“You could’ve killed the poor guy,” I said dully.
“You saw him in the Djemaa el Fna,” he replied. “He shoved his wife. He was shouting at his children.”
Because we paid him to. So we could set up your hunt tonight and make sure your victim didn’t end up dead. Like the first one nearly did, before we realized what had happened the night we arrived in Marrakech when you went missing and we had to hunt you for real. The night you woke with such a bizarre case of amnesia that you thought you were still a Rogue, still outside of your vow never to take human blood, and so deep in this brain-blip of yours that you’d mistaken all of us for people who shared your life over two hundred and thirty years ago!
I wanted to slap him with those words like a dueling glove. But he’d just look confused, and I’d be extra miserable. So I said, “The man’s family would starve without him.”
Vayl lowered his eyebrows. “I did not hire you to remind me of such things.”
I shoved my hands into the pockets of my sundress. It was one of his favorites, and I’d hoped seeing it would snap him out of his past. But he still believed that I was his frumpy middle-aged housekeeper. He also thought Cole was my husband, his valet, who he simply called Berggia. In his mind we’d just traveled to Morocco from his estate in England along with his beloved ward, Helena, whose part was played—grumpily—by Bergman.
My hands closed around the items most likely to console me. In my right pocket sat the long knife my great-great-grandpa, Samuel Parks, had used during his stint as a machine-gun operator in World War I. Mistress Kiss My Ass (my loudly suffering seam-stress) had skillfully made a place for the sheath in all my clothes. My left pocket held eight poker chips that rang like bells in my ear when I shuffled them. And on a silver hoop attached to the material so it wouldn’t get lost: my engagement ring. I hadn’t worn it long. But I cherished it now more than ever, because I was sure the man who’d slipped the pear-shaped emerald on my finger eighteen months ago would never forget me, no matter where he ended up. Right, Matt?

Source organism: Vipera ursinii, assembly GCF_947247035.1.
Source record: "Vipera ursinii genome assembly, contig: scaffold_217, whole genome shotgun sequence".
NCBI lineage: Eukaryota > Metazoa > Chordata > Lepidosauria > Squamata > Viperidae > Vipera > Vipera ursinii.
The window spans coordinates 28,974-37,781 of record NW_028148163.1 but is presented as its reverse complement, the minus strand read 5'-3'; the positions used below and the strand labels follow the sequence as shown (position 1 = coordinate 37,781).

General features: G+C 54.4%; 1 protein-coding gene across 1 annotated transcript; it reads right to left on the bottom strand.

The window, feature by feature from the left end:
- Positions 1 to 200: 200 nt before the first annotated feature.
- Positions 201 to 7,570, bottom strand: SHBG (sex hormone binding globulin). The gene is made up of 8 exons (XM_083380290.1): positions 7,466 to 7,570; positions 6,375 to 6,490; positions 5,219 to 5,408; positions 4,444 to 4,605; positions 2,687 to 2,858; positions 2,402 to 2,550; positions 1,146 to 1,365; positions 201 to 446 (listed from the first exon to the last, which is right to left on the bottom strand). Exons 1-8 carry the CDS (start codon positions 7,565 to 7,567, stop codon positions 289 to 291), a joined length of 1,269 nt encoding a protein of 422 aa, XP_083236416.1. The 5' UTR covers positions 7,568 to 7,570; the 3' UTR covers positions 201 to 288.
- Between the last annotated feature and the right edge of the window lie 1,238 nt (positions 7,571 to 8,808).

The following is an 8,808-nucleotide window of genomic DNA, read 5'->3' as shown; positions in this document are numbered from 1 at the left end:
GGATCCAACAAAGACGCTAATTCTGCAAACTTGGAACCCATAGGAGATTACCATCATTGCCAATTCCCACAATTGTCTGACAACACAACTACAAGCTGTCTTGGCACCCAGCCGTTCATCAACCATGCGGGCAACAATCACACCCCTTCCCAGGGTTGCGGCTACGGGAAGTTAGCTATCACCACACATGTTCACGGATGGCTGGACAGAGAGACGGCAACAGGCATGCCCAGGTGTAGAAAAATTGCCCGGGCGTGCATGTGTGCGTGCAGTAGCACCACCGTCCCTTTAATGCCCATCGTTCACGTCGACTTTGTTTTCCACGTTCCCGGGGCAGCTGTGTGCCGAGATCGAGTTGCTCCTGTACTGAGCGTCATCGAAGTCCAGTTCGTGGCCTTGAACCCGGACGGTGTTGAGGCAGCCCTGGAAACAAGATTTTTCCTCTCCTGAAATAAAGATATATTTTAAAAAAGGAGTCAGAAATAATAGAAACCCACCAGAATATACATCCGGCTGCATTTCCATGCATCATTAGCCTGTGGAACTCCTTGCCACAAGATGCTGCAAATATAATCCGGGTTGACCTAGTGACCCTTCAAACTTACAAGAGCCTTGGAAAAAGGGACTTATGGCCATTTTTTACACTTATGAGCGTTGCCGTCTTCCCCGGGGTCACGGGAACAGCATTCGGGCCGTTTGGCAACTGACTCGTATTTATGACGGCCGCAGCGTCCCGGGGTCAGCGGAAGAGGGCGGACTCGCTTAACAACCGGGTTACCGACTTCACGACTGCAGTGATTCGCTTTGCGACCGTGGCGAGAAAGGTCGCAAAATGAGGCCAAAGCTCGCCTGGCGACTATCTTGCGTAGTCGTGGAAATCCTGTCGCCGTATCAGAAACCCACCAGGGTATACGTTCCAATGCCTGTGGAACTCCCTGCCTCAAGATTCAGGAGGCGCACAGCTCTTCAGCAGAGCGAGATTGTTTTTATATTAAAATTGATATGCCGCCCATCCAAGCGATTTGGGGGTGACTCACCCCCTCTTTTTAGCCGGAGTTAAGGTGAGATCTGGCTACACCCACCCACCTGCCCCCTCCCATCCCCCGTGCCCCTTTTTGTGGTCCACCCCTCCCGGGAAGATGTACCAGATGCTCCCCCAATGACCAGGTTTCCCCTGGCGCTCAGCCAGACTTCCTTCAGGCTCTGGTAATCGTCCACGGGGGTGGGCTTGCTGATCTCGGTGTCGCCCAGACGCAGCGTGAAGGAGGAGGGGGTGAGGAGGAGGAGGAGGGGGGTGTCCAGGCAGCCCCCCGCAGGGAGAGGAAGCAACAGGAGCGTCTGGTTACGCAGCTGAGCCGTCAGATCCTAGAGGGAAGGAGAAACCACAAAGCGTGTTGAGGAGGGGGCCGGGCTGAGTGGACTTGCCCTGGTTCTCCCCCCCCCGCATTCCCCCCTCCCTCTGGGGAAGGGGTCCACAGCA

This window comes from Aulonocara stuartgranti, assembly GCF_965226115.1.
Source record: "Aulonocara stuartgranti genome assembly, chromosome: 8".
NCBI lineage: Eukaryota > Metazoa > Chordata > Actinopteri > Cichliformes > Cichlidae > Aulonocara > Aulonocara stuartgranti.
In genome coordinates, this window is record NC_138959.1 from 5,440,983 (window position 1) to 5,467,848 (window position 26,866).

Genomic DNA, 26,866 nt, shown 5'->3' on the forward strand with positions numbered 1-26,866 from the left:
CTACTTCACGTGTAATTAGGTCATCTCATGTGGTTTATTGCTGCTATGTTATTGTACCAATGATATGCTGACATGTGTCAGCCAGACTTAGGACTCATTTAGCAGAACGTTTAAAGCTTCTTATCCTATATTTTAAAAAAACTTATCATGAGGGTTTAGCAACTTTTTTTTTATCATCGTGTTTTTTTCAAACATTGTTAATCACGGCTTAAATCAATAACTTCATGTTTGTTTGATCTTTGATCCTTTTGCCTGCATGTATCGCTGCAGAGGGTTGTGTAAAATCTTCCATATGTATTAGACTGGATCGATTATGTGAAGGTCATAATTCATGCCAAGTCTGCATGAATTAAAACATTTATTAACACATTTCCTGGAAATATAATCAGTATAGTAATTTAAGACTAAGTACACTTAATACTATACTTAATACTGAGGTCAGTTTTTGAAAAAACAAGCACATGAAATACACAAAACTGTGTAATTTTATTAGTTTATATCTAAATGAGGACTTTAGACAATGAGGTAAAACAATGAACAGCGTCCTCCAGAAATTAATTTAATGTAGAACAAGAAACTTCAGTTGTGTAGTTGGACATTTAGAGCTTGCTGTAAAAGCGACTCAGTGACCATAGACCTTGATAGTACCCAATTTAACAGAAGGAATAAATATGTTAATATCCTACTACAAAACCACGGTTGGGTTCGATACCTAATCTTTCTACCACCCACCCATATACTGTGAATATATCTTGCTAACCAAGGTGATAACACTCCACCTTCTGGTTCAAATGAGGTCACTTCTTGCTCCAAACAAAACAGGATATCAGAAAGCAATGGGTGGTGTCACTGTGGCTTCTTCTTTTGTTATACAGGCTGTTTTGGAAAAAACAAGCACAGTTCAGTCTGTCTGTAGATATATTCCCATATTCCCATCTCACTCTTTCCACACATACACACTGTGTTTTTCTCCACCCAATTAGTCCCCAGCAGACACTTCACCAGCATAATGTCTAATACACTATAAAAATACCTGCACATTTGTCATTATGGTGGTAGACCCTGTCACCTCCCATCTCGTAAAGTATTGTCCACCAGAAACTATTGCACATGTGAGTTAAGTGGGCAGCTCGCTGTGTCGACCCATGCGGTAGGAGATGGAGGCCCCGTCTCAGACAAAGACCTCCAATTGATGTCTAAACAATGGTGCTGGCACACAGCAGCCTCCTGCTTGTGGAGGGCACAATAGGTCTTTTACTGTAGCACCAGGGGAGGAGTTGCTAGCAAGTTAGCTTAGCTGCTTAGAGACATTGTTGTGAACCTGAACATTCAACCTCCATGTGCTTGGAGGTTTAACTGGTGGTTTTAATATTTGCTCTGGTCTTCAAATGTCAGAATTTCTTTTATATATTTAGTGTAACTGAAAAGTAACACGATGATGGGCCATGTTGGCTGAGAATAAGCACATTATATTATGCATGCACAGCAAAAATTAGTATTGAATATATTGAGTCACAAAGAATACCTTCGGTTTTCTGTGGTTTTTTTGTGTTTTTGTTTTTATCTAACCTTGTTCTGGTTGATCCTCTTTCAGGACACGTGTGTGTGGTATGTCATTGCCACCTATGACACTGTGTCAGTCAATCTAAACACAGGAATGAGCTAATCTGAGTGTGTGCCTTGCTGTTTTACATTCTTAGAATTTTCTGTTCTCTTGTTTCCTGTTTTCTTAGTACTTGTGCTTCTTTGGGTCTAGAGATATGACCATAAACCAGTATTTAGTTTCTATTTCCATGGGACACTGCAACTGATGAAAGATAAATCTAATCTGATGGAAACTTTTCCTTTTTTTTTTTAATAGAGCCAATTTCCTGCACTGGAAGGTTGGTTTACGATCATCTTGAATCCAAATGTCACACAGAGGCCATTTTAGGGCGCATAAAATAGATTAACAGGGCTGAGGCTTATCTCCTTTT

It’s not like you’ve slipped Vayl’s mind. Not Matt’s voice. He’d kept a steady silence since the vampire Aidyn Strait had murdered him two weeks after our engagement. On the other hand, my Granny May, who ruled my frontal lobe, couldn’t wait to comment. He believes he’s living over two hundred and thirty years before he met you, she reminded me.
Exactly! The way he looks at it, Jaz Parks doesn’t exist at all!
So quit whining and figure out why! Granny May had taken up needlepoint. She sat in her tree-filled backyard in the old metal chair she left out year-round (paint flecks hinted that it had once been red) alternately watching the cardinals fight over the sunflower seeds at her gazebo feeder and taking long, smooth stitches in a piece of fabric the size of a pillowcase.
I watched her manipulate the needle with one hand while the other steadied the hoop that framed her workspace. Why did I suddenly think she would’ve been just as precise with a throwing knife? I shook my head.
I’m not whining!… Okay, I am. It’s such sucktacular timing, that’s all! I mean, I may have control of the demon in my head. But I think you need reminding that Brude is still a Domytr. Which means Satan’s go-to guy is not going to give up without a fight. Especially when he was so close to succeeding at his own coup. And there’s Vayl, out of his right mind just when I need him to be the sharpest!
Granny May snapped, You still have Cole, Bergman—and Kyphas—whether you want her or not.
We should’ve deep-fried that hellspawn permanently, I huffed. Not cut her a deal that keeps her in our back pockets like a Chicago politician.
Of course, Gran knew what I was really worried about. Cassandra’s soul is safe from Kyphas, you saw to that. She’s an ocean away, secure behind her locks and wards in her colorful little apartment in Miami. You’re lucky to have a friend like her. A psychic who’s willing to dog-sit and research a cause for Vayl’s amnesia is practically a walking miracle. Just remember what she said last time you talked. You’re standing in the city where you believe the tool that you need to end Brude’s possession of you is located. So find it!